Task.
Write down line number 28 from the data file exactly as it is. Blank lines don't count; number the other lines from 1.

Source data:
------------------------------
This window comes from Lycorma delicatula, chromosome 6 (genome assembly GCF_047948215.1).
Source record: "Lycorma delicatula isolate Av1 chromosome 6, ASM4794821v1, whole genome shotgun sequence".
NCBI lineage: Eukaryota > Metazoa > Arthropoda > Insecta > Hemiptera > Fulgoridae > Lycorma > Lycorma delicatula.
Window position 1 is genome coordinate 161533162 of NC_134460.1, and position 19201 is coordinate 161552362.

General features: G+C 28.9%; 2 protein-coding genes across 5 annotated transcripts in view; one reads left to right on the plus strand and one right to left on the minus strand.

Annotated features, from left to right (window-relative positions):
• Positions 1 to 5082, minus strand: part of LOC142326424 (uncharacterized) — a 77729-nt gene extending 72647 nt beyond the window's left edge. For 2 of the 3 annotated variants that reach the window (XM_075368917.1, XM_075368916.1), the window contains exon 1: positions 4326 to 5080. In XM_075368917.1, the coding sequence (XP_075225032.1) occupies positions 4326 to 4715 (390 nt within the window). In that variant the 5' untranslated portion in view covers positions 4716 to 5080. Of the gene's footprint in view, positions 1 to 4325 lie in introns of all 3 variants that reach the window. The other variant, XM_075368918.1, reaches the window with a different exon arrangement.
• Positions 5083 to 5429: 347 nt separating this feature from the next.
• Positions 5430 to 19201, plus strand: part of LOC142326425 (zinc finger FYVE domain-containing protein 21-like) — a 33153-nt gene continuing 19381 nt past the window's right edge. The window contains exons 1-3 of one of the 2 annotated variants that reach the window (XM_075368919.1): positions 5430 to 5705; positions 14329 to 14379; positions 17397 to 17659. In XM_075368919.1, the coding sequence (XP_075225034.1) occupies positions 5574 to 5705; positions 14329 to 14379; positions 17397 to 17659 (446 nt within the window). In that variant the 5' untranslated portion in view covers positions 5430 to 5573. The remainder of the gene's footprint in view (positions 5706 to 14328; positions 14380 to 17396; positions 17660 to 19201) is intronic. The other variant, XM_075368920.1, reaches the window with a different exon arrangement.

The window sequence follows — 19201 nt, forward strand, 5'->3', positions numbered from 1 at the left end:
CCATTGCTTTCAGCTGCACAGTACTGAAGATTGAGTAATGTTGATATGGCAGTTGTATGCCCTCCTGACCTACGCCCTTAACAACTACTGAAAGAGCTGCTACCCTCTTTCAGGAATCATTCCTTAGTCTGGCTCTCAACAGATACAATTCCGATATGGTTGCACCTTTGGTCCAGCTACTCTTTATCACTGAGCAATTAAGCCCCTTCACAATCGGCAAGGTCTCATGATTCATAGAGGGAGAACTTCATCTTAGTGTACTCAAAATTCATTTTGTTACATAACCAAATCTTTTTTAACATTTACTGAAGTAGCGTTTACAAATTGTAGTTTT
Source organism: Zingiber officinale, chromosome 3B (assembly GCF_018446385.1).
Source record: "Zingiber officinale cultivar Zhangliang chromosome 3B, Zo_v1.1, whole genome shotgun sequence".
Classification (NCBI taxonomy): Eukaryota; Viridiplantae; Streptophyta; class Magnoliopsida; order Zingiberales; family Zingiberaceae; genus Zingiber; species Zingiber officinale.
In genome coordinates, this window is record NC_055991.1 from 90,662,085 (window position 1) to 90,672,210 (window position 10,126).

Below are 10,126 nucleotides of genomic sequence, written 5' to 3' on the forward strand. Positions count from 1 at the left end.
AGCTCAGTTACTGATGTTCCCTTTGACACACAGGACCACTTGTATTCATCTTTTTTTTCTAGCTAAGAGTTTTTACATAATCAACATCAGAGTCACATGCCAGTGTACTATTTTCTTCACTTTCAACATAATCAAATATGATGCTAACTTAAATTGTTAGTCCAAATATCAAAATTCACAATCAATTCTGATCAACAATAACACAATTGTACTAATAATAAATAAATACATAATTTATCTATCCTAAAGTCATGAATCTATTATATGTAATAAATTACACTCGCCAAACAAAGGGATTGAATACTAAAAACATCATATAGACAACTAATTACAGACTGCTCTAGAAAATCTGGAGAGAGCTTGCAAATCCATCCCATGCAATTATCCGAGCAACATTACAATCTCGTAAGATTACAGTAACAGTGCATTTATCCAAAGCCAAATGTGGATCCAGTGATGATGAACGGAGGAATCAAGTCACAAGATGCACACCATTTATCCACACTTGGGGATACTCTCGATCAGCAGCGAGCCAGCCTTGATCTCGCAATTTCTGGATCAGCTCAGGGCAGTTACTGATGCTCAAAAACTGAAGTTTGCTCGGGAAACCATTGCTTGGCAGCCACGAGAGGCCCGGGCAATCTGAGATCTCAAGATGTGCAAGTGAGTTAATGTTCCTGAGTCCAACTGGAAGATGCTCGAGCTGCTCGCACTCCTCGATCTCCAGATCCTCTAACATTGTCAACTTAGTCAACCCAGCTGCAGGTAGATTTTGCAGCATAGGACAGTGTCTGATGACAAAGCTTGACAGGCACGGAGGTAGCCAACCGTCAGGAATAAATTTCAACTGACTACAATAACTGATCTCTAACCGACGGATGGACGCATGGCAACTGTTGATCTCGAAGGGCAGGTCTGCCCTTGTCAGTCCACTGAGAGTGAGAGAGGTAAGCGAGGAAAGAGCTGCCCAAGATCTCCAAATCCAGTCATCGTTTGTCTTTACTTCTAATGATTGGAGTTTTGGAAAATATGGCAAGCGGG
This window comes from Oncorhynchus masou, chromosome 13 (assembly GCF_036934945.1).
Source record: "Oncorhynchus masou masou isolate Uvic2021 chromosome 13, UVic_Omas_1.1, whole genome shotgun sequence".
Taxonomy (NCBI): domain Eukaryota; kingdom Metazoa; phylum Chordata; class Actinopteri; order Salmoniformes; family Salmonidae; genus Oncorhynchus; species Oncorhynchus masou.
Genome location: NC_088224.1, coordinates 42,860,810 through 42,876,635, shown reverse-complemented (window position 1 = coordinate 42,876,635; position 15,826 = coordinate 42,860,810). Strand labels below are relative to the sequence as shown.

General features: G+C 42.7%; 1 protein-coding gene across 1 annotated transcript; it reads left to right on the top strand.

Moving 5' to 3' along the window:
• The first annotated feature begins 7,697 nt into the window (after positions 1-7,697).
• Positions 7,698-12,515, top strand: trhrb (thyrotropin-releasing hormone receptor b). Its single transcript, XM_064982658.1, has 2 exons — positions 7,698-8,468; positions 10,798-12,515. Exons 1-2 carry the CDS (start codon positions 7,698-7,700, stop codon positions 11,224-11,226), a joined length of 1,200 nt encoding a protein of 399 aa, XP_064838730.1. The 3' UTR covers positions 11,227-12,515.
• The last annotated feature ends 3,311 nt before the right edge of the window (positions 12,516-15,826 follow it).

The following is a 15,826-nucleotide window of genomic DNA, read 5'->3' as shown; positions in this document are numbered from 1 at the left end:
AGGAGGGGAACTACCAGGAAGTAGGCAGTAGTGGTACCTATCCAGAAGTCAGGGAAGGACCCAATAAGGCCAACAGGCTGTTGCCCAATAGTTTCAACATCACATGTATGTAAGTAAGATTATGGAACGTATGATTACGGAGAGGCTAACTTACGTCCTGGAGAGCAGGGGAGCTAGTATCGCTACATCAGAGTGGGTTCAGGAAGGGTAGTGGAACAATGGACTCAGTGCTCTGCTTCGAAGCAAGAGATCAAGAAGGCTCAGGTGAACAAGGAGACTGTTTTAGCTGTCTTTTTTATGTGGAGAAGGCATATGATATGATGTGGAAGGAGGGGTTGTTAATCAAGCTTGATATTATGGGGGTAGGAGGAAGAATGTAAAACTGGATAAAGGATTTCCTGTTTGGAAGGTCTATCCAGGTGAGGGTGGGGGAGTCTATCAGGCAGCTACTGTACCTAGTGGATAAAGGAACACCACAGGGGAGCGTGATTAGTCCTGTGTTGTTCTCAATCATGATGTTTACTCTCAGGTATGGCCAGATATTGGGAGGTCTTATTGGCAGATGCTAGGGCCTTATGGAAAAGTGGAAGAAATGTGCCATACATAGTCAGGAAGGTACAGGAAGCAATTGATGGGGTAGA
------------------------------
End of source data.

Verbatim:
AGGAGGGGAACTACCAGGAAGTAGGCAGTAGTGGTACCTATCCAGAAGTCAGGGAAGGACCCAATAAGGCCAACAGGCTGTTGCCCAATAGTTTCAACATCACATGTATGTAAGTAAGATTATGGAACGTATGATTACGGAGAGGCTAACTTACGTCCTGGAGAGCAGGGGAGCTAGTATCGCTACATCAGAGTGGGTTCAGGAAGGGTAGTGGAACAATGGACTCAGTGCTCTGCTTCGAAGCAAGAGATCAAGAAGGCTCAGGTGAACAAGGAGACTGTTTTAGCTGTCTTTTTTATGTGGAGAAGGCATATGATATGATGTGGAAGGAGGGGTTGTTAATCAAGCTTGATATTATGGGGGTAGGAGGAAGAATGTAAAACTGGATAAAGGATTTCCTGTTTGGAAGGTCTATCCAGGTGAGGGTGGGGGAGTCTATCAGGCAGCTACTGTACCTAGTGGATAAAGGAACACCACAGGGGAGCGTGATTAGTCCTGTGTTGTTCTCAATCATGATGTTTACTCTCAGGTATGGCCAGATATTGGGAGGTCTTATTGGCAGATGCTAGGGCCTTATGGAAAAGTGGAAGAAATGTGCCATACATAGTCAGGAAGGTACAGGAAGCAATTGATGGGGTAGA